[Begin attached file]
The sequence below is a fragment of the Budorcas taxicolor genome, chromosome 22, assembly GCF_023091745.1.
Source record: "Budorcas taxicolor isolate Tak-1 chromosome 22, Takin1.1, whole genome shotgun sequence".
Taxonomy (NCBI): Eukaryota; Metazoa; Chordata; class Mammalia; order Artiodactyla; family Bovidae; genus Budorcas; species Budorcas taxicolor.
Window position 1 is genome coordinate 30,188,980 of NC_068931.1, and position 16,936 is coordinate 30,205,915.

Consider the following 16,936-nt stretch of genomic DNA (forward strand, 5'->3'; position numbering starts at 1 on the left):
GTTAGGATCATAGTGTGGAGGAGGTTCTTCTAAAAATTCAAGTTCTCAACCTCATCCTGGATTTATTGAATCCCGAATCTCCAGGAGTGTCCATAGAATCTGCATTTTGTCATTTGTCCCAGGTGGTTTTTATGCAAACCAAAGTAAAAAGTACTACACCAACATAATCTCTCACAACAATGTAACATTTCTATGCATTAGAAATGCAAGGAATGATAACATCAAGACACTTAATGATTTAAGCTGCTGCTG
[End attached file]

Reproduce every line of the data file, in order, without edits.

The sequence below is a fragment of the Budorcas taxicolor genome, chromosome 22, assembly GCF_023091745.1.
Source record: "Budorcas taxicolor isolate Tak-1 chromosome 22, Takin1.1, whole genome shotgun sequence".
Taxonomy (NCBI): Eukaryota; Metazoa; Chordata; class Mammalia; order Artiodactyla; family Bovidae; genus Budorcas; species Budorcas taxicolor.
Window position 1 is genome coordinate 30,188,980 of NC_068931.1, and position 16,936 is coordinate 30,205,915.

Consider the following 16,936-nt stretch of genomic DNA (forward strand, 5'->3'; position numbering starts at 1 on the left):
GTTAGGATCATAGTGTGGAGGAGGTTCTTCTAAAAATTCAAGTTCTCAACCTCATCCTGGATTTATTGAATCCCGAATCTCCAGGAGTGTCCATAGAATCTGCATTTTGTCATTTGTCCCAGGTGGTTTTTATGCAAACCAAAGTAAAAAGTACTACACCAACATAATCTCTCACAACAATGTAACATTTCTATGCATTAGAAATGCAAGGAATGATAACATCAAGACACTTAATGATTTAAGCTGCTGCTG